The Israel Cycling Academy‘s Guy Niv and Guy Sagiv made history last week as the first Israelis to start a Grand Tour, now the pressure is on to become the first Israelis to finish the Giro d’Italia in Rome.
The team’s decision to pick two Israeli riders was a surprise in light of the recruits they brought on board the team this year, and after the team’s own pronouncement that just one Israeli rider would make the Giro roster. But this team has always done things differently, and bringing two Israelis and pledging their teammates’ support to help them make it to the finish is part of the team’s development mission.
“To be honest, I was a little bit surprised, yeah, because all season they were talking about only one Israeli,” said Sagiv, the 23-year-old Israeli time trial champion. “But I know we’ve both had good seasons so far and they had a hard decision to make. Eventually they chose both of us. I think it was the right decision. I was surprised, but I think it’s the right decision.”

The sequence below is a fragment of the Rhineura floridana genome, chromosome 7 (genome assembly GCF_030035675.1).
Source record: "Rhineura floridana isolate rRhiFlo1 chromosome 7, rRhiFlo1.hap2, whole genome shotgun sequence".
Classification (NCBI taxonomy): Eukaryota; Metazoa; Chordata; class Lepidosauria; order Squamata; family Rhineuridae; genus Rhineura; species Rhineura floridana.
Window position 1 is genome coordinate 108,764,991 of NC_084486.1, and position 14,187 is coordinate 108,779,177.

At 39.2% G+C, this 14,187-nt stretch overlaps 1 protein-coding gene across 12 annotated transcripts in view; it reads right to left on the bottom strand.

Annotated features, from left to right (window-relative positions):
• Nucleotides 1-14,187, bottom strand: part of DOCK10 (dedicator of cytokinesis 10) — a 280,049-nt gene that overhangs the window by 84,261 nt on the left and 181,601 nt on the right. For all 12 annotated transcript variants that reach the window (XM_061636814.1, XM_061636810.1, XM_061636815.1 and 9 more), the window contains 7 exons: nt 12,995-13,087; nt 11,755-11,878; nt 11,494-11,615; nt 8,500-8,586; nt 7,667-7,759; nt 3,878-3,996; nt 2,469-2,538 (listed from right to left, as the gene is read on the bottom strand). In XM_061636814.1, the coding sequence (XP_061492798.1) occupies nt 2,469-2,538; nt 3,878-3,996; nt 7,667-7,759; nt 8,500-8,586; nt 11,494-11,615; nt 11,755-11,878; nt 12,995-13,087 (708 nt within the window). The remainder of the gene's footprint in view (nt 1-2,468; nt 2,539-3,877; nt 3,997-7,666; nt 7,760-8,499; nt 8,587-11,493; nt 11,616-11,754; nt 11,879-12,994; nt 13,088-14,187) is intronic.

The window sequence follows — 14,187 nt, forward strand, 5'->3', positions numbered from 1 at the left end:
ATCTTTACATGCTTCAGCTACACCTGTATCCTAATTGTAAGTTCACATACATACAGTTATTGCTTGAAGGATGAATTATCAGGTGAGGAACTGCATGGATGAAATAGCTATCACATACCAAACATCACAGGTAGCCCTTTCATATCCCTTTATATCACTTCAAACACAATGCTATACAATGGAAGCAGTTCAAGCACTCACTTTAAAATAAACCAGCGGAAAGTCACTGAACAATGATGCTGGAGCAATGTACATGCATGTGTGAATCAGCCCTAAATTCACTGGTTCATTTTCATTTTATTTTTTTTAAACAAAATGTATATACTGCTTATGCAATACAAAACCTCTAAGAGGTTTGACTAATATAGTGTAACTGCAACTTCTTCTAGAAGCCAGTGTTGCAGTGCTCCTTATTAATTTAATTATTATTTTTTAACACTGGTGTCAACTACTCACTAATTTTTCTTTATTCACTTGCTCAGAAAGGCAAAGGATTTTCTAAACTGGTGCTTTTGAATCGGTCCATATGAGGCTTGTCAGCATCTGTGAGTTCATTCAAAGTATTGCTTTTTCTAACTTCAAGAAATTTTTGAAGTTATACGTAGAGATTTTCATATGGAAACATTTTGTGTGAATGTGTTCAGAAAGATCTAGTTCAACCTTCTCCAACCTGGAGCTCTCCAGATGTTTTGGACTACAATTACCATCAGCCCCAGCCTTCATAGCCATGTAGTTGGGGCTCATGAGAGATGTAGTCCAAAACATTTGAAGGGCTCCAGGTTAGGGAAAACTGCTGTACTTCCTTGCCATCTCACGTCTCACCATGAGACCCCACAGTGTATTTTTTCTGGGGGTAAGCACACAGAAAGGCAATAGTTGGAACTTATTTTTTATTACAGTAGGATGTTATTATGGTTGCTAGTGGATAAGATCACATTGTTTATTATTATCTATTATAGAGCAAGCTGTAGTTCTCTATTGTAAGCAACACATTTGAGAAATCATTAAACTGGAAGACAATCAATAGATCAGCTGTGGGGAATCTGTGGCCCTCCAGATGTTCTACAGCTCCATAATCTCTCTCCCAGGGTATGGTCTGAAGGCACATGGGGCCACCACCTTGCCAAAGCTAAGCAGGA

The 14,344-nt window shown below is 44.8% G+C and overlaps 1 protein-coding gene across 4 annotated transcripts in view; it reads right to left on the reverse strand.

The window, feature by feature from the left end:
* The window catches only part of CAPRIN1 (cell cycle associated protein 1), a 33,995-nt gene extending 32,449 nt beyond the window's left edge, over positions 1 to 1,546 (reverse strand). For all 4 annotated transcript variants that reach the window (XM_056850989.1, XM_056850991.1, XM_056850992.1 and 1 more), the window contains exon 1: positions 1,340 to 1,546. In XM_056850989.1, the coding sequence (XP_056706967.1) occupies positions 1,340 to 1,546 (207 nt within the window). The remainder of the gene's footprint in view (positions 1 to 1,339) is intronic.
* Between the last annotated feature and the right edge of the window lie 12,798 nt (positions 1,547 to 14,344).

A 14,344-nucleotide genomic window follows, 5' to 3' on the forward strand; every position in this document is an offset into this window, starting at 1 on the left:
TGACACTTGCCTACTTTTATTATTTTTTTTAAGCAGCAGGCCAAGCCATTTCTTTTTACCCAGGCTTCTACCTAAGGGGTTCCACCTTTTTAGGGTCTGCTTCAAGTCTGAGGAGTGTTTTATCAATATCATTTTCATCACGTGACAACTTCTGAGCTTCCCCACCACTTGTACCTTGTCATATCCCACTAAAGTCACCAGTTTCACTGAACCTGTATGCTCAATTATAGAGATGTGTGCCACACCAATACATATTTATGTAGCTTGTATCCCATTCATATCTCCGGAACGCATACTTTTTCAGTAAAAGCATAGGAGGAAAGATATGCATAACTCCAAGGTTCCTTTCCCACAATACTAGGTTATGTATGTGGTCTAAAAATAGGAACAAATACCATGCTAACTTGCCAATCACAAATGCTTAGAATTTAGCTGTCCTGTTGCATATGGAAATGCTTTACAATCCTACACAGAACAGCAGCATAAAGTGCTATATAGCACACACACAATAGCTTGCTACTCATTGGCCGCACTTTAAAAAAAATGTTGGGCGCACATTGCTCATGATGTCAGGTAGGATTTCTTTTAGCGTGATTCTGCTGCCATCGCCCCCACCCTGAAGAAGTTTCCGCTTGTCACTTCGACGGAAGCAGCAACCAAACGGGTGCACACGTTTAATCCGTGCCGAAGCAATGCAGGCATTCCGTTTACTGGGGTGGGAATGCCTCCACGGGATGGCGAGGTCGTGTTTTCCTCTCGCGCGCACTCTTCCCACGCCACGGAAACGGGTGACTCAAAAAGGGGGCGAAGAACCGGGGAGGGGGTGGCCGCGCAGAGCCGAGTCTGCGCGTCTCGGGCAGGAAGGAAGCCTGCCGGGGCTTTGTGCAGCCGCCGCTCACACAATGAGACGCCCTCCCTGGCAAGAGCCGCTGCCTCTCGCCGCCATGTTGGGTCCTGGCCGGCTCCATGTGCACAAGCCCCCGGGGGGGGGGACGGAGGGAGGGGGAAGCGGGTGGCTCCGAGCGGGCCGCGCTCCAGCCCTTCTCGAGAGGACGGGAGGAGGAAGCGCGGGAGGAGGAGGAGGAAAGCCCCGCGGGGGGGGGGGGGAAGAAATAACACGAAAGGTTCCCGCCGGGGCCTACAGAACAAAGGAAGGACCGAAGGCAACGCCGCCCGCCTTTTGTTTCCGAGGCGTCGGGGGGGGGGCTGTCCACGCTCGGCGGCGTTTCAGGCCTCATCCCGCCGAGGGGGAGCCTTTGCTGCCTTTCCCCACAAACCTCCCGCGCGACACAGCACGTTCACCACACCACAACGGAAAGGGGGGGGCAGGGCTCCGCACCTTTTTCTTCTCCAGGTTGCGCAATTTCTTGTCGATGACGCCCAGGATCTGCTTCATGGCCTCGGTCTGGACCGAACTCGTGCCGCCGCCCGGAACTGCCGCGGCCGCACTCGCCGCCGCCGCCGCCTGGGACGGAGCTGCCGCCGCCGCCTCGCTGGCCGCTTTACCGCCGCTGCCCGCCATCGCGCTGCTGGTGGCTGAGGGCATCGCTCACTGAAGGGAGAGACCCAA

The team’s five Israeli riders have been under stress for months since the team received its Giro wildcard invitation. The pressure to make the team and by doing so make history was intense, according to both Sagiv and Niv, and there was only a brief moment to enjoy that accomplishment before the reality of starting a Grand Tour set in.
“I haven’t stopped thinking about it since the moment I got the message,” Sagiv said of the daunting task he’s undertaking. “It was a quite intense few months. But that’s decided and now I need to start the suffering. But I wanted it and that’s my job, yeah? It’s all good. It’s a good pressure.”
Rock Star Treatment
Sagiv was the first of the two riders to start the opening time trial in Jerusalem, and in his Israeli national champion’s kit he drew massive support from the large crowds along the route. The reaction among spectators toward the ‘Two Guys,’ as they are now affectionately known in Israel, is usually reserved for cycling names like Froome, Dumoulin or Sagan.
Giro or bust
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